• Causes of epilepsy vary by age of the person
  • Many without a clear cause of epilepsy may have a genetic form
  • One-third of children with autism spectrum disorder may have seizures
  • Infections are also common causes of epilepsy
  • Seizures commonly begin in people over 65 
  • Stroke is one of the most frequent causes of seizures in seniors

How does epilepsy begin? What causes a seizure?

Causes of epilepsy vary by age of the person. Some people with no clear cause of epilepsy may have a genetic cause. But what's true for every age is that the cause is unknown for about half of everyone with epilepsy.

  • Some people with no known cause of epilepsy may have a genetic form of epilepsy. One or more genes may cause the epilepsy or epilepsy may be caused by the way some genes work in the brain. The relationship between genes and seizures can be very complex and genetic testing is not available yet for many forms of epilepsy. 
  • About 3 out of 10 people have a change in the structure of their brains that causes the electrical storms of seizures.
  • Some young children may be born with a structural change in an area of the brain that gives rise to seizures. 
  • About 3 out of 10 children with autism spectrum disorder may also have seizures. The exact cause and relationship is still not clear. 
  • Infections of the brain are also common causes of epilepsy. The initial infections are treated with medication, but the infection can leave scarring on the brain that causes seizures at a later time. 
  • People of all ages can have head injuries, though severe head injuries happen most often in young adults.
  • In middle age, strokes, tumors and injuries are more frequent.
  • In people over 65, stroke is the most common cause of new onset seizures. Other conditions such as Alzheimer’s disease or other conditions that affect brain function can also cause seizures.

Acute Symptomatic Causes of Epilepsy

In Newborns: 

  • Brain malformations
  • Lack of oxygen during birth
  • Low levels of blood sugar, blood calcium, blookd magnesium or other eletrolyte disturbances
  • Inborn errors of metabolism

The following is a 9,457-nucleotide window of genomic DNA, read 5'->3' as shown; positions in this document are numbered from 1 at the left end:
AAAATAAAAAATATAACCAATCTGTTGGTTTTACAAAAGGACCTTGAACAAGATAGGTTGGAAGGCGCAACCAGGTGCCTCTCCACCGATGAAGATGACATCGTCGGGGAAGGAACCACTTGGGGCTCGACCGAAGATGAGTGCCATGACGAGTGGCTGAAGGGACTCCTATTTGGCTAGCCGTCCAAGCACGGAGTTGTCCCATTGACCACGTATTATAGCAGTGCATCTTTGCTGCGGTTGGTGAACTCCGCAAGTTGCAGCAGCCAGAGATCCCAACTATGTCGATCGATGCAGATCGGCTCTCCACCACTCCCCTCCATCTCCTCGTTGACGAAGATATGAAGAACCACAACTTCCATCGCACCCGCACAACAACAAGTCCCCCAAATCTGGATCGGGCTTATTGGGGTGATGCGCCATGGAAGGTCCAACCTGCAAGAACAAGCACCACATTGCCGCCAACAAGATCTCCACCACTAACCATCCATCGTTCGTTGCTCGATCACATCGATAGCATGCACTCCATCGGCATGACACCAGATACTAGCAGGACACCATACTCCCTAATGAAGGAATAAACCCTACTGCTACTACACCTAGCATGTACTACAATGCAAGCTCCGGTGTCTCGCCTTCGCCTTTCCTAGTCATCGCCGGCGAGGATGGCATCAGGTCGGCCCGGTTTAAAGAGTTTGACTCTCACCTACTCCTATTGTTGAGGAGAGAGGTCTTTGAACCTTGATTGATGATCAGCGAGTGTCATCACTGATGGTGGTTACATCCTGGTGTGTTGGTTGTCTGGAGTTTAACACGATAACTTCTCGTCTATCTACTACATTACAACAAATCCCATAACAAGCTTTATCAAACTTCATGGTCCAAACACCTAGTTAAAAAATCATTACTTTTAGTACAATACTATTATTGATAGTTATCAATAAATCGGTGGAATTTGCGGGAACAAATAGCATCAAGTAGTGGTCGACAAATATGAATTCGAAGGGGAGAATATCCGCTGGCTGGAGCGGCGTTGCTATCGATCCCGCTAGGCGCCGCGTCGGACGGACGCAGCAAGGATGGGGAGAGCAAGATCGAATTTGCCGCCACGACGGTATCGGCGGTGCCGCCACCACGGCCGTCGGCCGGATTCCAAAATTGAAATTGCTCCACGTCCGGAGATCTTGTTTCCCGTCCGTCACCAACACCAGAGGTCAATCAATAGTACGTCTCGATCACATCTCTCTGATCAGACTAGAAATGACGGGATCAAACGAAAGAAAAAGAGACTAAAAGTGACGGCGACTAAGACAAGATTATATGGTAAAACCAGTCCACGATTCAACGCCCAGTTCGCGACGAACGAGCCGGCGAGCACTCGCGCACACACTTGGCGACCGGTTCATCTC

• Intercranial hemorrage
  • Maternal drug use 

In Infants and Children: 

  • Fever (febrile seizures)
  • Brain tumor (rarely)
  • Infections

In Children and Adults:

  • Congenital conditions (Down's syndrome; Angelman's syndrome; tuberous sclerosis and neurofibromatosis)
  • Genetic factors
  • Progressive brain disease (rare)
  • Head trauma

In Seniors:

  • Stroke
  • Alzheimer's disease
  • Trauma
Authored by: Steven C. Schachter, MD | Patricia O. Shafer, RN, MN | Joseph I. Sirven, MD on 7/2013
Reviewed by: Joseph I. Sirven, MD | Patricia O. Shafer, RN, MN on 3/2014
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When the Cause is Unknown

Idiopathic seizures are those whose cause is unknown. Unfortunately, about 6 out of 10 seizures are idiopathic.

In the case of focal seizures, we presume that there is an irritation to or scar on some part of the brain, but the scar is invisible to MRI. With generalized seizures, the genetic or metabolic abnormality is unidentified.

Patients and families are mystified by the absence of answers, typified by the common refrain, "The doctor’s told me everything was normal." As frustrating as this may be, two points should be reassuring. First, no tumor, stroke, infection, vascular malformation or other problem was found. Second, we do not need to know the cause to use medicines to treat the seizures.

As MRI and other forms of imaging the brain continue to improve, more and more causes of seizures will be identified.

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